I'd first read Gardens of the Moon, and it's next two sequels, Deadhouse Gates and Memories of Ice during my early days of writing Darkness Rising. Along with Song of Ice and Fire, The Lies of Locke Lamora, The Dying Earth, and The Painted Man - all books I read at the time- they played a key influence on how I created the world behind my work. Erikson's books showed me that it was ok to create a complex world, with a long history, and not have to info dump everything in the first ten pages (such as the tendency for fantasy authors to have creation myth prologues). His mature characters and plot lines, where not as intricate and adult as George RR Martin, were a big influence - as was the excellent magic system (the manipulation of mystical sub-dimensions called Warrens). I took a lot of inspiration from the first three books, and for that reason more than any, I want to continue the series to its end.

Strangely reading it again has started poking my brain to create a new series, with a more adult tone. I created Darkness Rising with a desire to write a series with interesting characters, punchy modern dialogue, with full-on almost comic-book action and a nod to role-playing games. With the new series I'd like to try moral ambiguity, a more subtle magical system, and a few hints of classic speculative fiction (Jack Vance and Zelazny). So, second Nu-Knights book first, edit DR6, then... a new trilogy.

Saturday, 2 May 2015

A series without fear: reflections on Daredevil

I've just finished watching the new Netflix series, Daredevil, and thought it'd be good to review and share some thoughts on it. Take this as a (minor) spoiler alert, so don't read on if your worried about any reveals.

Attempts to get DD onto the screen have had a chequered past. Although a popular character, especially following the seminal Miller era (early 80s) his first TV appearance was during The Trial of the Incredible Hulk ( 1989 ). I remember watching this and liking DDs different costume (actually similar to one in TV series).

The next attempt was Ben Affleck's version in 2003, directed by Mark Stephen Johnson (who also did Elektra and Ghost Rider). Although panned, I did quite enjoy a lot of it- Jennifer Garner's Elektra was cool, Colin Farrell was funny as Bullseye, and Michael Clarke Duncan's Kingpin was very good.
But fans generally disliked it, and indeed capturing the comic's balance of noir, religion, superhero dudes, and realism is a tricky business.

And the new Daredevil seems to be getting it right. It comes with good geek pedigree: Drew Goddard (Buffy, Angel, Alias, Lost, Cabin in the Woods) kicked it off then handed over to Steven DeKnight (Buffy, Smallville, Angel, Dollshouse and-er-Spartacus). The writers have quite clearly taken the noir style of the seminal Miller era Daredevil- the original run in which Elektra was developed and DD starting chucking folk off buildings; the Born Again run; and the Mini-series Man Without Fear. It's fair to say Frank Miller's work lends itself to films (Sin City, 300) and the writers create a conflicted, unsettling almost anti- hero in Daredevil.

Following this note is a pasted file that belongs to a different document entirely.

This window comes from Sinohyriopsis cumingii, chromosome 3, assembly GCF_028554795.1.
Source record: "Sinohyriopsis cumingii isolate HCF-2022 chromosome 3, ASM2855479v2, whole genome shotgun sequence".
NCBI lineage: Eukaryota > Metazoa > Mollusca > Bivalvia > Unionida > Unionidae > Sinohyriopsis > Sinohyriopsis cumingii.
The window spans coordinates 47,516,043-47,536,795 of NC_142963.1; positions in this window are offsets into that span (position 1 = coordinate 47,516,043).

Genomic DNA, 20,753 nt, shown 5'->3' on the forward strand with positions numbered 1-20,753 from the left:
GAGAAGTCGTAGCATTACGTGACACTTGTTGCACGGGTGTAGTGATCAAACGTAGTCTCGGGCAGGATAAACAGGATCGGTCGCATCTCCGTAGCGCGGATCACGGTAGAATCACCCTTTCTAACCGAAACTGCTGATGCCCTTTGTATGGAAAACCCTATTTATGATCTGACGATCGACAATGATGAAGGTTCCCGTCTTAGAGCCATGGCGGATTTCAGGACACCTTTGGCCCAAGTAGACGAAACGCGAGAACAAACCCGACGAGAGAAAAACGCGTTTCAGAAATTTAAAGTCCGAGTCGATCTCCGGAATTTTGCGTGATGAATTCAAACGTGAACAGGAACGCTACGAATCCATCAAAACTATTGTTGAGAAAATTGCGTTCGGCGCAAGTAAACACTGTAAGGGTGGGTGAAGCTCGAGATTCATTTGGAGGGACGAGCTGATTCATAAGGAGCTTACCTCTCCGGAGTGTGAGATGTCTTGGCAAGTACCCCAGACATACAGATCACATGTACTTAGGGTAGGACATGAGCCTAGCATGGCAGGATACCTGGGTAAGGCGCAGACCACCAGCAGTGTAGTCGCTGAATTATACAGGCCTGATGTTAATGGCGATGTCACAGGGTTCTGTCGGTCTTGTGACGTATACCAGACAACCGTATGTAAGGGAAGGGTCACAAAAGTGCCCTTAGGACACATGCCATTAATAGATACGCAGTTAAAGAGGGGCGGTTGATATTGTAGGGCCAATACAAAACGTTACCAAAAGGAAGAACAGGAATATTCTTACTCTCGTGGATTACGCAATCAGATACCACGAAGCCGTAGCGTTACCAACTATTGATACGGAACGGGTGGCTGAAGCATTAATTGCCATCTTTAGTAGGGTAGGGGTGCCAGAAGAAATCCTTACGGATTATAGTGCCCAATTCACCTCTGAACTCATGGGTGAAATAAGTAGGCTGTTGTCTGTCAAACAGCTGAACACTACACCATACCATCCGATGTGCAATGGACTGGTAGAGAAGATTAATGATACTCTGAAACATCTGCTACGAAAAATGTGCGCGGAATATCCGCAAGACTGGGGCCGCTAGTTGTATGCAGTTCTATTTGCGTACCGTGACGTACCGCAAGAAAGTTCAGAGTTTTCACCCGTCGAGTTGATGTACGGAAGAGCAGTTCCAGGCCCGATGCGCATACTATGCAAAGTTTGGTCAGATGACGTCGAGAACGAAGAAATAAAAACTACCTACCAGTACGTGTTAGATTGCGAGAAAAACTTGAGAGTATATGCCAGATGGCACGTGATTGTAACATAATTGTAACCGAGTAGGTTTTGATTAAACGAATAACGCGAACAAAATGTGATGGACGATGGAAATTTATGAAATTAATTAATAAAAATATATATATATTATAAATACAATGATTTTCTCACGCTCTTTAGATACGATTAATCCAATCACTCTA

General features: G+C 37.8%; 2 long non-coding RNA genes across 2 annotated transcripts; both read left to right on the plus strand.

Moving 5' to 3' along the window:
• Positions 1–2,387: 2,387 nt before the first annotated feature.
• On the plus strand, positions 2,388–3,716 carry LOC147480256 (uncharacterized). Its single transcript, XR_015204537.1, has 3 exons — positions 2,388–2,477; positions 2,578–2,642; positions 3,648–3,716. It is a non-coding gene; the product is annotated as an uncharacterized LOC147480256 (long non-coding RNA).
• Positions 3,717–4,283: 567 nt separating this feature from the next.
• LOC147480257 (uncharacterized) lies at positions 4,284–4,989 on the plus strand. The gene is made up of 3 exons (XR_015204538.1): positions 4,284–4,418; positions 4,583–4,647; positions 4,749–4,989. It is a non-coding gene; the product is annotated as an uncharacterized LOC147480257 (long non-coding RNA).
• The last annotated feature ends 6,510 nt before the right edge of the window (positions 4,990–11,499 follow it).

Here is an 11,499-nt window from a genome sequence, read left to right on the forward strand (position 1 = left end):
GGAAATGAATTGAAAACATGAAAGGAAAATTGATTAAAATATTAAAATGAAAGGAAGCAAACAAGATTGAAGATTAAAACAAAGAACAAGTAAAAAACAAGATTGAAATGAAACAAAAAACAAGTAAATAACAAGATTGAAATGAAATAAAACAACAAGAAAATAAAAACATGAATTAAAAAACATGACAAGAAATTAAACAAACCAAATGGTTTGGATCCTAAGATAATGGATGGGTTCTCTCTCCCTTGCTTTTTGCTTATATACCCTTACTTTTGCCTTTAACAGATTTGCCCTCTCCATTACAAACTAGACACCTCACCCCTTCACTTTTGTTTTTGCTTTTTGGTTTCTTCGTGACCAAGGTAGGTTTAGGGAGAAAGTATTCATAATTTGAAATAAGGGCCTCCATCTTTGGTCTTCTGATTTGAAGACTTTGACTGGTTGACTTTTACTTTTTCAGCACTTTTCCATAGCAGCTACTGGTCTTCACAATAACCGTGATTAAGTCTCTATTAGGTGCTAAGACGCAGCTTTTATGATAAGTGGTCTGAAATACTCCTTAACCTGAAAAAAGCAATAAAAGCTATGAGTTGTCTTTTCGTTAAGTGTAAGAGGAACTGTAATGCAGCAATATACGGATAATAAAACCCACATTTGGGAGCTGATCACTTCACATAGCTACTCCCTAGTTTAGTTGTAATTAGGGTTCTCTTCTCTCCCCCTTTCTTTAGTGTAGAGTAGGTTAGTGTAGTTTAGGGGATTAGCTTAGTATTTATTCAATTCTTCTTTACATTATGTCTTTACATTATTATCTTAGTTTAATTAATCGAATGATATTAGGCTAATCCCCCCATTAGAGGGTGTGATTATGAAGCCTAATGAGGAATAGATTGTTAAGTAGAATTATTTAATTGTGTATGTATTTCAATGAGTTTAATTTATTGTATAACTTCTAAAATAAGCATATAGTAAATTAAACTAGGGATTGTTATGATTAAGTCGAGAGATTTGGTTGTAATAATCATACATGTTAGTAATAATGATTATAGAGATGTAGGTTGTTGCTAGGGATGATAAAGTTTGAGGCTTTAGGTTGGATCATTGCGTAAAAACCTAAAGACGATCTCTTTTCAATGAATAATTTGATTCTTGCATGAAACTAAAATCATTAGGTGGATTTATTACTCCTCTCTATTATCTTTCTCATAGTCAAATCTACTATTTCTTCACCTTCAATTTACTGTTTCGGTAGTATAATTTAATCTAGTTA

To say it is violent is an understatement. It's probably secondary only to Watchmen (and I suppose Kick Ass) in its visceral violence. Mostly the violence is fair enough- the fist fights are bone crunchingly spot on, lots of martial arts ( that fit with the origin in which his sensei, Stick, teaches him) and bloodied faces. There are times when it veers into the excessive: a murder with a bowling ball in part 3; the Kingpin, well, in about a dozen places (crushing someone's head repeatedly in a car door; hammering to death; battering a minion etc); knife through throat; impaling own head on spikes; fair bit of blood spatter.

Has it gone too far in its pitch to the more mature audience? Tricky. Certainly in places it fits with the mood and plot, but I'm not certain it's vital to the overall series. We didn't need the sound of a crushing skull and blood running in streams from the underside of a car to know what the Kingpin had done. And Vincent d' Onofrio is good enough to create a sense of tension and dread when he's on screen without the gore.
And Vincent really is the star of the series. His acting is incredible and the build up of Fisk's story and characterisation is great- powerful scenes, palpable tension, a surprisingly awkward and sweet start to his romance with Vanessa. Just fab. They'll do well to maintain the quality with the other sub plots in series 2.

The evolution of the story, the origin and childhood scenes, the developments with Foggy are also excellently written. I can honestly say it didn't bore me at all. The episode with Stick felt a slight speed bump in the series, but it was needed to embellish the origin and set up plots for series 2 (I assume with The Hand, and Elektra).

The tie ins with the rest of the Marvel Universe are subtle, in a similar vein to SHIELD, with references to the attack on New York in Avengers1, and jokes about guys in tin suits, or with big hammers. 
And the costume? I sort of got used to the ninja get up, but if they make it more like the film's suit then I'll be happier.

So, all in all, definitely recommended. An excellent series and representation of the comic. Plenty of plot strands for series 2, and linked series such as Jessica Jones, Power Man, Iron Fist etc. hopefully they'll be a bit more accessible for the younger viewers, with less violence, but I suspect not. And, what the hey, maybe it was time for superheroes for grown ups?